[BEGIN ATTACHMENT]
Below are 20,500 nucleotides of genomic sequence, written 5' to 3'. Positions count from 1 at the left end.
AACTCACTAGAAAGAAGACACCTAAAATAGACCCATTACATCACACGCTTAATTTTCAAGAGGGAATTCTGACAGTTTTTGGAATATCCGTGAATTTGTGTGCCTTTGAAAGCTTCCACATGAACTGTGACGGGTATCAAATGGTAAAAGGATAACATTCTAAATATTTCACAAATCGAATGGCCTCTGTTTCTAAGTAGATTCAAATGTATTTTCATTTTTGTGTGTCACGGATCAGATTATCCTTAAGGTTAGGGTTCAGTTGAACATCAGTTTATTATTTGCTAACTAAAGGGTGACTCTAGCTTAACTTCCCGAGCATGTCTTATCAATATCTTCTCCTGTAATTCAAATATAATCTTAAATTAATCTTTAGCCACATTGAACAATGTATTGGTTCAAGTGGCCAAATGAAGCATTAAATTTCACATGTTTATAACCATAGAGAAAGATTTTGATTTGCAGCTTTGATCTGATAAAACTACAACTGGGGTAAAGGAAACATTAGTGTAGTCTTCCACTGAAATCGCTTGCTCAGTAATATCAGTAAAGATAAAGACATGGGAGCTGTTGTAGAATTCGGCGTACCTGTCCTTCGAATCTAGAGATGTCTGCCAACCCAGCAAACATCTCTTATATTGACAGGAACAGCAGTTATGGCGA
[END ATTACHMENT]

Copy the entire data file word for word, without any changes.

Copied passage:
Below are 20,500 nucleotides of genomic sequence, written 5' to 3'. Positions count from 1 at the left end.
AACTCACTAGAAAGAAGACACCTAAAATAGACCCATTACATCACACGCTTAATTTTCAAGAGGGAATTCTGACAGTTTTTGGAATATCCGTGAATTTGTGTGCCTTTGAAAGCTTCCACATGAACTGTGACGGGTATCAAATGGTAAAAGGATAACATTCTAAATATTTCACAAATCGAATGGCCTCTGTTTCTAAGTAGATTCAAATGTATTTTCATTTTTGTGTGTCACGGATCAGATTATCCTTAAGGTTAGGGTTCAGTTGAACATCAGTTTATTATTTGCTAACTAAAGGGTGACTCTAGCTTAACTTCCCGAGCATGTCTTATCAATATCTTCTCCTGTAATTCAAATATAATCTTAAATTAATCTTTAGCCACATTGAACAATGTATTGGTTCAAGTGGCCAAATGAAGCATTAAATTTCACATGTTTATAACCATAGAGAAAGATTTTGATTTGCAGCTTTGATCTGATAAAACTACAACTGGGGTAAAGGAAACATTAGTGTAGTCTTCCACTGAAATCGCTTGCTCAGTAATATCAGTAAAGATAAAGACATGGGAGCTGTTGTAGAATTCGGCGTACCTGTCCTTCGAATCTAGAGATGTCTGCCAACCCAGCAAACATCTCTTATATTGACAGGAACAGCAGTTATGGCGA